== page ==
Earlier last month Rowbottam was heralding a $4.5 million funding deal with controversial New York-headquartered investment firm Magna Equities as being a non-dilutionary funding deal that was good for shareholders, giving WHL optionality to finalise a bid he was making on a near-term African production opportunity.
He did not sound like a managing director planning to walk out the door less than three weeks later.
The company had almost $4 million in the bank at the end of the past quarter and was planning to expand its holdings.
But it appears there was a debt bomb ticking in the background.
Now it appears the last minute deal with Energy Capital Partners proposal is the only one that can be executed within the timeframe demanded by the company's third party debt providers.
The proposal is heavily dilutive to shareholders, but allows the company to recapitalise and cut costs, WHL said.
The recapitalisation proposal comprises the issue of $2 million worth of convertible notes secured over the company's assets - the Seychelles acreage and the La Bella project in Victoria - converting into ordinary fully paid shares valued at $0.001.
In return for the cash injection ECP or a third party will gain 2 billion shares in WHL, blowing out the company's paper from a modest 171 million shares dramatically.
In return for organising the funding ECP will gain 20 million shares valued at of $0.00001 and will pay $350 for 350 million options with an exercise price of $0.004 each, expiring three years after the date of issue, and it will be paid a fee of 15% of the amount raised via the convertible notes.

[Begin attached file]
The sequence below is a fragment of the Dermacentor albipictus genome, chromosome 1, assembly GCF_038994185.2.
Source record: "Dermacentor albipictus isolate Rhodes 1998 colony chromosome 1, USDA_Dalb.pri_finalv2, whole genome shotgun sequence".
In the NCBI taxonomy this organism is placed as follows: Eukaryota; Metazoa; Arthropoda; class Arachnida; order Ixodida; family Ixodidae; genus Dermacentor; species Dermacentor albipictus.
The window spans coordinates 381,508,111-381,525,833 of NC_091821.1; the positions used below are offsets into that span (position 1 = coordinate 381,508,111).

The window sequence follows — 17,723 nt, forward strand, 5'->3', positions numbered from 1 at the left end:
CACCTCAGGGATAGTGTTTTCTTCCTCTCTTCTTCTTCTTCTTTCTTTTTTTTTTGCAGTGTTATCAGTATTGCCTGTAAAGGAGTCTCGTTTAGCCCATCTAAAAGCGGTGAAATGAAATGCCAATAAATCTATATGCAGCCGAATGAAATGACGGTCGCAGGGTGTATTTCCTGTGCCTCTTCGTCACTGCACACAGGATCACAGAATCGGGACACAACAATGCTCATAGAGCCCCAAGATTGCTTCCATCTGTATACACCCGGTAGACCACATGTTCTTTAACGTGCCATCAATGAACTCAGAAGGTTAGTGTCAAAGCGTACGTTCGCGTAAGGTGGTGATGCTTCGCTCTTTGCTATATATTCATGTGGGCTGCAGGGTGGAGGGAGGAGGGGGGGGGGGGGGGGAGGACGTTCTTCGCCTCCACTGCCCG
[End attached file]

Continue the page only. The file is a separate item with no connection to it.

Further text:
When WHL suspended its shares on May 27 they were trading at $0.03 per share, valuing the company at $5 million.
The funds raised from ECP or its associates will be used to play all third party debt plus any fees owned to ECP.
In March WHL's audited accounts indicated the company would be capable of paying down any debt it had.
As part of the ECP changes, Rowbottam has agreed to depart the company effective May 31, and Stuart Brown will move into the chairman's role, swapping jobs with Faldi Ismail, who will move into a non-executive capacity.
Building industry executive Graham Durtanovich will also be appointed to the board, possibly heralding a move into the tech sector.
"The oil and gas industry continues to face significant challenges during the current commodity price downturn, particularly for junior explorers," Brown explained.
"The cost of servicing ongoing debt facilities is no longer a sustainable option and this recapitalisation, along with continuing cost reduction initiatives, provides the opportunity to conserve valuable cash and realise value from existing assets while seeking new growth and revenue generating opportunities.
"In addition to the proceeds from the convertible notes, it is also planned that all existing shareholders will be offered an opportunity to participate via a rights entitlement issue, following the upcoming shareholder meeting.
"The board believes in the underlying value of the company's assets and that this recapitalisation represents the company's best option to deliver value to shareholders in the medium to longer term."
ECP needs to raise the funds for the first $1 million worth of notes by tomorrow afternoon.
The funds will be used to sever ties with Magna and repay its loans.
If shareholders do not approve the deal by July 31, WHL will be required to pay ECP $400,000 in cash, assuming it has secured at least $100,000 in financing.
Energy News has sought comment form the WHL board and Rowbottam, however the company said they were all travelling this week.